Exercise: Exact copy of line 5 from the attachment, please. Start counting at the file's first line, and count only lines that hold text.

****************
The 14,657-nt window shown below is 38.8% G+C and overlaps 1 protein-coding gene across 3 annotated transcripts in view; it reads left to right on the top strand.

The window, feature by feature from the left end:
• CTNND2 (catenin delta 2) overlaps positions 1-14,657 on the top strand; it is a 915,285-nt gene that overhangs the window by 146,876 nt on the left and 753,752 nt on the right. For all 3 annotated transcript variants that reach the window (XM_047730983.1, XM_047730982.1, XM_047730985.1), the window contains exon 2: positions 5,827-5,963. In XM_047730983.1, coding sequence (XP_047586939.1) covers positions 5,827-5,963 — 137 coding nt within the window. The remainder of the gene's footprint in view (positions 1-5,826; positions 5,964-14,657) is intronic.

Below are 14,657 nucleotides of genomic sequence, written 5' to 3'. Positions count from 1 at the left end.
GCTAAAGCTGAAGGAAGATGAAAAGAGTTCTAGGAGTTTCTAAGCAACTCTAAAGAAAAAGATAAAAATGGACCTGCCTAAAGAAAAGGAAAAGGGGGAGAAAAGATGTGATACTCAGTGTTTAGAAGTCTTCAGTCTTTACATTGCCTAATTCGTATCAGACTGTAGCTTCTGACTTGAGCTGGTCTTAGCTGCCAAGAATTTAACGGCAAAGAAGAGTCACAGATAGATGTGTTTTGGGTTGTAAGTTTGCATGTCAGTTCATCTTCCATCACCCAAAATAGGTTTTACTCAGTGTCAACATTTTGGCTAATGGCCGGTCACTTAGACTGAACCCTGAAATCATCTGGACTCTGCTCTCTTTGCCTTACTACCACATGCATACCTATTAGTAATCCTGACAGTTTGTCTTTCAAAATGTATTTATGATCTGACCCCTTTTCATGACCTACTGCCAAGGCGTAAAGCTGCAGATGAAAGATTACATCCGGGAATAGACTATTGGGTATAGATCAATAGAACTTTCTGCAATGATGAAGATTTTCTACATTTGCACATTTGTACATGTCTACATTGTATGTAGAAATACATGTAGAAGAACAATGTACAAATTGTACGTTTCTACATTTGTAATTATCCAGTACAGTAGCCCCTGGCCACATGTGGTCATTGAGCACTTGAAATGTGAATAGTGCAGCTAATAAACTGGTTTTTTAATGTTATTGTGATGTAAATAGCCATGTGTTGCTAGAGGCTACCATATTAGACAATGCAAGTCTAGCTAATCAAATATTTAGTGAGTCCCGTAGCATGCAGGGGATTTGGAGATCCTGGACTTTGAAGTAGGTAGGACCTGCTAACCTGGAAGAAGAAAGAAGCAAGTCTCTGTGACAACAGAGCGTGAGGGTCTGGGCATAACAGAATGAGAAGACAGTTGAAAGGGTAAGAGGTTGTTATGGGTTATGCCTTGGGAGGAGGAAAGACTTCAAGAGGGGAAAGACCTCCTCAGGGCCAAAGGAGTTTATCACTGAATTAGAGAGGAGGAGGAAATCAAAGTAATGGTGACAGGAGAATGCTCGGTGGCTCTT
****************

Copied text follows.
GCTAAAGCTGAAGGAAGATGAAAAGAGTTCTAGGAGTTTCTAAGCAACTCTAAAGAAAAAGATAAAAATGGACCTGCCTAAAGAAAAGGAAAAGGGGGAGAAAAGATGTGATACTCAGTGTTTAGAAGTCTTCAGTCTTTACATTGCCTAATTCGTATCAGACTGTAGCTTCTGACTTGAGCTGGTCTTAGCTGCCAAGAATTTAACGGCAAAGAAGAGTCACAGATAGATGTGTTTTGGGTTGTAAGTTTGCATGTCAGTTCATCTTCCATCACCCAAAATAGGTTTTACTCAGTGTCAACATTTTGGCTAATGGCCGGTCACTTAGACTGAACCCTGAAATCATCTGGACTCTGCTCTCTTTGCCTTACTACCACATGCATACCTATTAGTAATCCTGACAGTTTGTCTTTCAAAATGTATTTATGATCTGACCCCTTTTCATGACCTACTGCCAAGGCGTAAAGCTGCAGATGAAAGATTACATCCGGGAATAGACTATTGGGTATAGATCAATAGAACTTTCTGCAATGATGAAGATTTTCTACATTTGCACATTTGTACATGTCTACATTGTATGTAGAAATACATGTAGAAGAACAATGTACAAATTGTACGTTTCTACATTTGTAATTATCCAGTACAGTAGCCCCTGGCCACATGTGGTCATTGAGCACTTGAAATGTGAATAGTGCAGCTAATAAACTGGTTTTTTAATGTTATTGTGATGTAAATAGCCATGTGTTGCTAGAGGCTACCATATTAGACAATGCAAGTCTAGCTAATCAAATATTTAGTGAGTCCCGTAGCATGCAGGGGATTTGGAGATCCTGGACTTTGAAGTAGGTAGGACCTGCTAACCTGGAAGAAGAAAGAAGCAAGTCTCTGTGACAACAGAGCGTGAGGGTCTGGGCATAACAGAATGAGAAGACAGTTGAAAGGGTAAGAGGTTGTTATGGGTTATGCCTTGGGAGGAGGAAAGACTTCAAGAGGGGAAAGACCTCCTCAGGGCCAAAGGAGTTTATCACTGAATTAGAGAGGAGGAGGAAATCAAAGTAATGGTGACAGGAGAATGCTCGGTGGCTCTT